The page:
Do details really matter? I mean, most of the people who come and see our pavilion won’t be architects, right? They won’t notice if we put effort into making this joint beautiful AND functional, right? I won’t lie, thoughts like that cross my mind all the time when I’m trying to design aspects of a project that aren’t always things that will show up in the money shots or things that don’t seem like they would be important for those without the architectural eye. But I always seem to come back to the simple fact that good design is good design, and there is a reason that it is good design. In fact, just today, Professor Pastre and I were going back and forth between each other, between sketches, and between Google Image searching trying to figure out one of the main joints for our pavilion, and I realized that this joint essentially is our pavilion. I realized that a well detailed joint can sell the project in ways that no other element can.
Have you ever listened to a song and tried to understand why that song appeals to you? Why that song being sung by that singer, with that music in the background resonates with you? It’s probably not as simple as saying something like “Oh, well, I really like the singer’s voice.” But that’s not really why you like the song, there’s more to it. Why do you like the singer’s voice? It’s probably because of some small, almost imperceptible detail. Maybe he/she uses a slight inflection on a particularly powerful lyric, or they manage to make their voice raspy or hoarse in a specific place to really emphasize an emotion. Maybe the horns in the background swell just a tiny bit to add some punch to the vocals in a certain spot. That tiny detail, that almost imagined quality of sound is what sticks in your head. The whole song might not bounce around your mind all day, but the detail will.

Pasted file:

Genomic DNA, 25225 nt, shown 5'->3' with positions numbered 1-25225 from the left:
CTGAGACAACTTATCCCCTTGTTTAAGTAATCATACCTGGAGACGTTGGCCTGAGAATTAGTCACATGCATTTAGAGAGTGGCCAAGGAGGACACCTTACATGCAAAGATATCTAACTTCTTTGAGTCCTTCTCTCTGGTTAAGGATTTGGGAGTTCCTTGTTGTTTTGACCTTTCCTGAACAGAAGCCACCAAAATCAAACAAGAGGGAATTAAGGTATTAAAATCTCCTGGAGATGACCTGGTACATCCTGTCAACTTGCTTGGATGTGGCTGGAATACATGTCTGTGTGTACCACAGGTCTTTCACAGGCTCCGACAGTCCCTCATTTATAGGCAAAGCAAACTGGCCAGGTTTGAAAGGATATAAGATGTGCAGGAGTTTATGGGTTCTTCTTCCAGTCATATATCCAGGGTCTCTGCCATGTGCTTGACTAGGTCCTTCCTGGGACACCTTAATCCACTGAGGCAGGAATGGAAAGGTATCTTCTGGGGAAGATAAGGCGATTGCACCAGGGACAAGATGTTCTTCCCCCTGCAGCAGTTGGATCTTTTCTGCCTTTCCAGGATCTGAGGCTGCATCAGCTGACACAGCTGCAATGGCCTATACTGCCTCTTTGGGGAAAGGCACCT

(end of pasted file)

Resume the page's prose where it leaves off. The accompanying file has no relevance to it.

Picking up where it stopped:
It’s the same thing with these details that we are designing. If we go the extra mile and manage to figure out a way to really add beauty to the way the posts meet the beams, to the way the trellis meets the ground, to the way the structure of the roof shapes the light below it, then people will, quite simply, have a better experience in the space. Someone might look at the corner detail and see the beam floating slightly above the post and see the girder floating slightly above that and subtly perceive the pavilion to be more a lighter, transparent space. Someone might look at the trellis and, because of a denser area at the top of trellis, experience a more filtered and sculpted light through the plants and thus have their own intimate moment with the pavilion.
However, this post is called frighteningly detailed because we need to make all these details a reality in a little more than a month. And we have much less time than that to figure them out. But they are really what will take this pavilion from paper space into the real world, so essentially they are the last hurdle to get to a point where we can leap off the drawing boards and into space.